Today, California hosts some of the world's largest wine companies. It is also home to a number of boutique wineries, some of which attract astronomical prices for their cult wines. Whether through mass production or single-vineyard artisanal winemaking, California produces 90 percent of American-made wine. It also supplies more than 60 percent of all wine consumed in the country. A record 211.9 million cases were produced in 2011.

The principal varieties grown in California are Cabernet Sauvignon and Chardonnay. A wide range of traditional European (Vitis vinifera) vines also flourish, including Pinot Noir, Merlot and Syrah. Zinfandel can also be included in the list as it is genetically identical to Tribidrag in Croatia and Primitivo in Italy. Among white grape varieties Sauvignon Blanc is a distant second to Chardonnay. These are grafted to hardy American rootstocks which are resistant to phylloxera. Less well known are American/European hybrids producing wines mainly for local consumption.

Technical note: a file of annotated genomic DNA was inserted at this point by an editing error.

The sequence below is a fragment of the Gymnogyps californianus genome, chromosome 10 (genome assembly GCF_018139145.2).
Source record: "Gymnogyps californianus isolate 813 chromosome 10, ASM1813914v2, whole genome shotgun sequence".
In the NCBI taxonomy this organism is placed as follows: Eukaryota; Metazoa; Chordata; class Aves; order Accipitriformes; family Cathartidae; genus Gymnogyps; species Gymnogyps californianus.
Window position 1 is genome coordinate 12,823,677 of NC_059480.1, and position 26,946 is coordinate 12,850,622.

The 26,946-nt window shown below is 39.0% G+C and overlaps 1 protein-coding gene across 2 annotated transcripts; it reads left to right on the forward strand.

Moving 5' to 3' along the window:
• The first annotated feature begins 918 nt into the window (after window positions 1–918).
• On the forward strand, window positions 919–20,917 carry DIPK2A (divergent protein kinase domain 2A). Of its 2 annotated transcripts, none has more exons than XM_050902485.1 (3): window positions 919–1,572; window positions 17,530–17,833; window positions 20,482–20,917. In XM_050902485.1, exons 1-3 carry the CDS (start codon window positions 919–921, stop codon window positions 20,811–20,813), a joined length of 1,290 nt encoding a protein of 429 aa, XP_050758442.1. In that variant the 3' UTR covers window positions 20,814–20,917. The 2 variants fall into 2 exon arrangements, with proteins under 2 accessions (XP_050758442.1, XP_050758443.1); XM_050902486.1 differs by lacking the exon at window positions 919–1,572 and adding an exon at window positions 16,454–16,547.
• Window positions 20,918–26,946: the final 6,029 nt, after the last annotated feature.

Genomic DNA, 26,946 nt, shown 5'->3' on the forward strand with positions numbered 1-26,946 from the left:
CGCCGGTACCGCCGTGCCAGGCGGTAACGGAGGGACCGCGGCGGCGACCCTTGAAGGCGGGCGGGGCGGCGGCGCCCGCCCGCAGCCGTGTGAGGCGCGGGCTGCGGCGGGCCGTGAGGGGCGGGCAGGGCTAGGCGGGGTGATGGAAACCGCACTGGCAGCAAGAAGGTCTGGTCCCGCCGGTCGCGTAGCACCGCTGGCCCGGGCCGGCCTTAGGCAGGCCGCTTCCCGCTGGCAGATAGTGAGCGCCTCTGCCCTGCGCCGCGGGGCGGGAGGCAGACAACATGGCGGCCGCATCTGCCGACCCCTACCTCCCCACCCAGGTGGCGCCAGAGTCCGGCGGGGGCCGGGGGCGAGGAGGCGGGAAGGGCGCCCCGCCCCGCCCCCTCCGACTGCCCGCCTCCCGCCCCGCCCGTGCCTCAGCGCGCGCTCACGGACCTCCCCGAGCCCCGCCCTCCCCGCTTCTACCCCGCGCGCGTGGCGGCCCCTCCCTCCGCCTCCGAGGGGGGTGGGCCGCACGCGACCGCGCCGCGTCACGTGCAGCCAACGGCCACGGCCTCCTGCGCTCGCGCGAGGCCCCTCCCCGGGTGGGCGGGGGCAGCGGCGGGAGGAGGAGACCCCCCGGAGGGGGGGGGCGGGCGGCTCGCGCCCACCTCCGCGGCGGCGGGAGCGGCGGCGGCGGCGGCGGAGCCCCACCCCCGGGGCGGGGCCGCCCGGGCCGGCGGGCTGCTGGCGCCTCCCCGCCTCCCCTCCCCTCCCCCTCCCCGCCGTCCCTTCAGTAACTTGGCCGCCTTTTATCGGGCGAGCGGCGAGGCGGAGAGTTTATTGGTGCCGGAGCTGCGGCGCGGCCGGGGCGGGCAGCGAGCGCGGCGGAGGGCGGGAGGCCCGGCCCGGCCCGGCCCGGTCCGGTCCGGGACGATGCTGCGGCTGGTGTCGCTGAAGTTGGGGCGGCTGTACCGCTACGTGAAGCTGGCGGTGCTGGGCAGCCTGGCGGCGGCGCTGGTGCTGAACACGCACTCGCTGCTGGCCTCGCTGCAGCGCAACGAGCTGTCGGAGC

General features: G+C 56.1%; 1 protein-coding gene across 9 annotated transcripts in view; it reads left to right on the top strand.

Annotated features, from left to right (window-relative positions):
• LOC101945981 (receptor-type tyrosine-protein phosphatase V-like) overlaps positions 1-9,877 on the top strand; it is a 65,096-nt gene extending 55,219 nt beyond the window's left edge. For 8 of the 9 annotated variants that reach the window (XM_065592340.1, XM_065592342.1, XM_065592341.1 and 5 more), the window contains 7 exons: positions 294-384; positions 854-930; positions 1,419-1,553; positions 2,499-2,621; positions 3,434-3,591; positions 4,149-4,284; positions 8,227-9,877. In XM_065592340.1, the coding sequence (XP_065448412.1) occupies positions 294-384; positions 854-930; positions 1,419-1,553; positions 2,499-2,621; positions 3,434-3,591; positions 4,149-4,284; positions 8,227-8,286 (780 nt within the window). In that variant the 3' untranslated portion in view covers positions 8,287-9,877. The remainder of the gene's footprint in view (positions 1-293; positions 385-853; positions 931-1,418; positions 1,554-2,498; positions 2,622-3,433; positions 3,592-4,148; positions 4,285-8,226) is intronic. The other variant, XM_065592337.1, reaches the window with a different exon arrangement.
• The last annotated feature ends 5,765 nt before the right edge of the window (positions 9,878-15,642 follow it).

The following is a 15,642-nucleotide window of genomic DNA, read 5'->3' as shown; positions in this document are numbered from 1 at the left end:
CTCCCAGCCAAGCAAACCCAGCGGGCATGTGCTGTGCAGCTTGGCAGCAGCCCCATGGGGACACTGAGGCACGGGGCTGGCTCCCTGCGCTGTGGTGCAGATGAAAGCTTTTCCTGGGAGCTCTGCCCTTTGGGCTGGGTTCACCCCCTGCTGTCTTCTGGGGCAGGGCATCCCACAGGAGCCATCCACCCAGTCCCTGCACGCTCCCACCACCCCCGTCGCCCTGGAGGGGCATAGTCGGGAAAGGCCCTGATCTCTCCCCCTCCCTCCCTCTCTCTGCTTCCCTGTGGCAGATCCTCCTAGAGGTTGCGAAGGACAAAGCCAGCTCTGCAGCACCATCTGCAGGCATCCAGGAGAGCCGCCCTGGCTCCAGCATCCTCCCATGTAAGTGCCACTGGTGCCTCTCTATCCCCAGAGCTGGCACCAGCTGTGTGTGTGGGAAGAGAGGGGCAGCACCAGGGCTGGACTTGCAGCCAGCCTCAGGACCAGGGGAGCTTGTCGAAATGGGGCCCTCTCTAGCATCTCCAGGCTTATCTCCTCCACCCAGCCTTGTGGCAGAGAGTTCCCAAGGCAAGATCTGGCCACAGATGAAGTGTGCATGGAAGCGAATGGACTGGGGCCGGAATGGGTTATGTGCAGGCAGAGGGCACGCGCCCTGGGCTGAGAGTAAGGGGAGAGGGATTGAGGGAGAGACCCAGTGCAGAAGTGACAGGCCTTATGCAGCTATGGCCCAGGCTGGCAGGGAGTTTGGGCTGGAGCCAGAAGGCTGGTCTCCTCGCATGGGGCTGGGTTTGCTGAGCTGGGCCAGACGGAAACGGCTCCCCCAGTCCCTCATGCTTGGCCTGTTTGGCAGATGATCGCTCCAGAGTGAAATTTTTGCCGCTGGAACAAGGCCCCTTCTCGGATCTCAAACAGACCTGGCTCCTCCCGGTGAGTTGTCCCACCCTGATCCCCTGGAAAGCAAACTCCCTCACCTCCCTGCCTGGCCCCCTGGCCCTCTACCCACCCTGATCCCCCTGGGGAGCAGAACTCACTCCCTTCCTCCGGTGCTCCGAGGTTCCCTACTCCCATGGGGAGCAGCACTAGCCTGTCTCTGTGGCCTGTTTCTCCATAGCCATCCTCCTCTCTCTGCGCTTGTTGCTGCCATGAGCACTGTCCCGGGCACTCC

Napa Valley

Napa Valley

Situated immediately north of San Pablo Bay, Napa Valley runs extends for approximately 35 miles (60km) between the Vacas and Mayacamas mountain ranges (to the east and west respectively). The scenic 40-minute drive between the Napa and Calistoga townships passes through some of the most valuable viticultural real estate on Earth.

Napa Valley is one of the most famous and prestigious wine region of the world. Although a number of grape varieties are grown in the valley's vineyards, the area is particularly known for its Cabernet Sauvignon. The classic "Napa Cab", the archetypal Napa Valley wine, is a rich, oak-aged red with aromas of blackcurrant, boysenberry, licorice, vanilla and smoky, bittersweet chocolate.